View Full Version : Jack Kearns


rob snell
12-04-2011, 03:49 PM
The Fort Wayne News and Sentinel

31 Jan 1920


Thousands of pages have been written about Champion Jack Dempsey and his wonderful hands and arms and legs, and the success he has earned with them. Here and there in the thousands or pages there has been some passing mention of one Jack Kearns, his manager.

Usually it is just a line saying that Jack Kearns is In Tia Juana conferring with James Coffroth, the famous promoter; or that Jack Kearns has just received an offer of $500,000, more or less, for a Dempsey- Carpentier match; or that Mr. Cochrane, England, is on his way to California to make a big proposition to Dempsey and expects to see Mr. Dempsey and Mr. Kearns in a
day or two.

Dempsey, as champion, is in the eyes of the world. But behind Dempsey is Jack Kearns. And to my mind Jack Kearns is not by any great margin the smaller figure of the two. It's no small feat to take an unknown boxer, discouraged and with little enthusiasm for a game that has brought only hard knocks and poor success, and in less than two years make him the greatest world champion ever known in the ring.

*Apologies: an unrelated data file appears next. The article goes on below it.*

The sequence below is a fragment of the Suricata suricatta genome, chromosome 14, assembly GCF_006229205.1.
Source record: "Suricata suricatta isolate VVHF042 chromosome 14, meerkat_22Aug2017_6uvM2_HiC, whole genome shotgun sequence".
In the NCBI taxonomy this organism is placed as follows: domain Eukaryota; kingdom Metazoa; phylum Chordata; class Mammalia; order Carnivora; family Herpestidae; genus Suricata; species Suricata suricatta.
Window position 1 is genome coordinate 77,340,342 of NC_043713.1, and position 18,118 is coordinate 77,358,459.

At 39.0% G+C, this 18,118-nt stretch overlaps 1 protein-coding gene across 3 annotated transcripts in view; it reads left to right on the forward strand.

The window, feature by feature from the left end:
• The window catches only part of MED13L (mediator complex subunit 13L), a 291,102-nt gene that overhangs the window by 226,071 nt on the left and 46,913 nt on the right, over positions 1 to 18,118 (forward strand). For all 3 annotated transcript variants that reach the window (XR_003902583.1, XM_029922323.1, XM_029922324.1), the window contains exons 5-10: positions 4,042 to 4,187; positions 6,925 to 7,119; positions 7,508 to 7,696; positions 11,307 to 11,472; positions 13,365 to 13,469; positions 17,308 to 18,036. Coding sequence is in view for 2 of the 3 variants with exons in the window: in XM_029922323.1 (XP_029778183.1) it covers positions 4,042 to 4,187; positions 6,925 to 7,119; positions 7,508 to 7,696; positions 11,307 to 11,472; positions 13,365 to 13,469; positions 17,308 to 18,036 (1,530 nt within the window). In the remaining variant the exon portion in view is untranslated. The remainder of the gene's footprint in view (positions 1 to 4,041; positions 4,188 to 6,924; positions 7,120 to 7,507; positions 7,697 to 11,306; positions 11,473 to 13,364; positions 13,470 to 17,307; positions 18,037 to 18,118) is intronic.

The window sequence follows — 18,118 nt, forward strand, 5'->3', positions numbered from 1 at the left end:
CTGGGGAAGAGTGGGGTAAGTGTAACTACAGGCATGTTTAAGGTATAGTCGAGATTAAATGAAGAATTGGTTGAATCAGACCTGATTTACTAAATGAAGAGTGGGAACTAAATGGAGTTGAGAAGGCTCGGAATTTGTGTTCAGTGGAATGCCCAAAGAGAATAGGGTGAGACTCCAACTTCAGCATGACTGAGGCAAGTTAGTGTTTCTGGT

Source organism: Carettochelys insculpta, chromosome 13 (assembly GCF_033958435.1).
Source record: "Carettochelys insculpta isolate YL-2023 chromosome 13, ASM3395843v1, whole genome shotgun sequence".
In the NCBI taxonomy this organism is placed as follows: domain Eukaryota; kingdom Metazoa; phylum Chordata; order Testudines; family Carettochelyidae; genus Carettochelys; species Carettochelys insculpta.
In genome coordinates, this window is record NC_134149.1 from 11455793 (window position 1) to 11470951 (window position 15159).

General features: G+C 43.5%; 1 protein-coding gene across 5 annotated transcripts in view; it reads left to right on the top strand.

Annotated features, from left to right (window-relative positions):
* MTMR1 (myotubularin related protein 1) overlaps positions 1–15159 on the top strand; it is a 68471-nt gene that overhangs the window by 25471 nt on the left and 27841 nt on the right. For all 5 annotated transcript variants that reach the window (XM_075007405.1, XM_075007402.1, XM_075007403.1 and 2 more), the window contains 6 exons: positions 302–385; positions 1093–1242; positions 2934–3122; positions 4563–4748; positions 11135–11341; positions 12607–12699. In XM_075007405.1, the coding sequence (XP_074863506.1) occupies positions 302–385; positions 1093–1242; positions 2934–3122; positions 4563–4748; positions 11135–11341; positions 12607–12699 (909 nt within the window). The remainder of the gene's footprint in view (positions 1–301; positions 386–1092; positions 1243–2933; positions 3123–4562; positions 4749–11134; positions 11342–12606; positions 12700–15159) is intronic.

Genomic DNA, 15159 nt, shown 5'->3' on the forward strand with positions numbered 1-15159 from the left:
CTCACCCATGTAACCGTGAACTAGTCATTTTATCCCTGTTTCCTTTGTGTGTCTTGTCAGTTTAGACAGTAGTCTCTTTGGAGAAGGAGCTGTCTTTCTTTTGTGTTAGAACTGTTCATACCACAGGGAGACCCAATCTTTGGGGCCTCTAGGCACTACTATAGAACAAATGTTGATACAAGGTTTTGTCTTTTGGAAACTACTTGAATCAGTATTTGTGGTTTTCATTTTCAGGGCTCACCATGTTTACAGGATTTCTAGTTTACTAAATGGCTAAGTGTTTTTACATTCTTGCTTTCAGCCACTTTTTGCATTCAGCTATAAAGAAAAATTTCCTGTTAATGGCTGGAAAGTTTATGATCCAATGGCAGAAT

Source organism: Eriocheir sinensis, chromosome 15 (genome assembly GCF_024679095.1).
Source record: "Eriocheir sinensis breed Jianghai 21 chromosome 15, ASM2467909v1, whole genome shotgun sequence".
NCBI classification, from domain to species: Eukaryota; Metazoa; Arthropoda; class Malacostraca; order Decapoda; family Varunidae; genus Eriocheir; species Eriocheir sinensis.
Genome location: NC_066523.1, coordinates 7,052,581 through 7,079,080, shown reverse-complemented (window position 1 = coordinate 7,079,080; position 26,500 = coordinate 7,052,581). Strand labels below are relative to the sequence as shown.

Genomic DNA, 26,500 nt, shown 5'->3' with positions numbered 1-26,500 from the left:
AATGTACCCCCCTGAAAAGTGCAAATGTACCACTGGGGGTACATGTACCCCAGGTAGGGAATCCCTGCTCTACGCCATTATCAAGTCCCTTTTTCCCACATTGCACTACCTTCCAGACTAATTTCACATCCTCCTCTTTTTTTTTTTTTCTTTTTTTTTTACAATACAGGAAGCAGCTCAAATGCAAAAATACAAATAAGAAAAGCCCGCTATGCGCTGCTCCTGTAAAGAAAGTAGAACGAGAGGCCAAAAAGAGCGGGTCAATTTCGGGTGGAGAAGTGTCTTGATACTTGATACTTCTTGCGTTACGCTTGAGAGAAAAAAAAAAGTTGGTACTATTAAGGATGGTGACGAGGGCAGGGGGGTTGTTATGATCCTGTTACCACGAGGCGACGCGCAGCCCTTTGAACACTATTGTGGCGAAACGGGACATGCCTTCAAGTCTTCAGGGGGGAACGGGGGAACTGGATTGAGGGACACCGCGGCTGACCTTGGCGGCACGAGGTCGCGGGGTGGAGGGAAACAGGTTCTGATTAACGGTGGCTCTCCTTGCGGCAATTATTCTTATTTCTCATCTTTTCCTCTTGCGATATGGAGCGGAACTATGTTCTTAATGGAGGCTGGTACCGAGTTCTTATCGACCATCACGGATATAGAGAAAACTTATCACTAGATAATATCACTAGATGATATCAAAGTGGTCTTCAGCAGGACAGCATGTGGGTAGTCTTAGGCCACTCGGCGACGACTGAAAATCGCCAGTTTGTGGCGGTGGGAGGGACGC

And in such demand that the sums offered for his service make chicken feed of any amount any other champion ever received.

I hunted up Jack Kearns in his office in Los Angeles and found him there sitting behind a large flat desk covered with telegrams and letters, gazing admiringly at a long typewritten list that he had just pinned against the wall at his elbow.

"There it is, up to date." Said Kearns, indicating the list with a wave of his hand. "There are the first twenty offers for the Dempsey – Carpentier match ranging from $200,000 to $750,000."
"I suppose you know which one you are going to take” I suggested.

“Oh, no," said Kearns. "I'm in no hurry . I’m just looking them over. When I know the bids are alll in I'll accept the one that looks best. I've had offers of $400.000 for Dempsey’s end and judging from the way the bids are growing It may be higher. But there are other things to be considered besides money. I'll have to know that the people who bundle this match will carry every thing through in the cleanest and most sportsmanlike manner.

Dempsey wants no favors because he's champion. He’ll win if he can, and the man who can beat him is welcome to the title and all that goes with it. Jack would like to box every week and take on the best man in sight. But he’s satisfied with any arrangement I make, and it's up to me to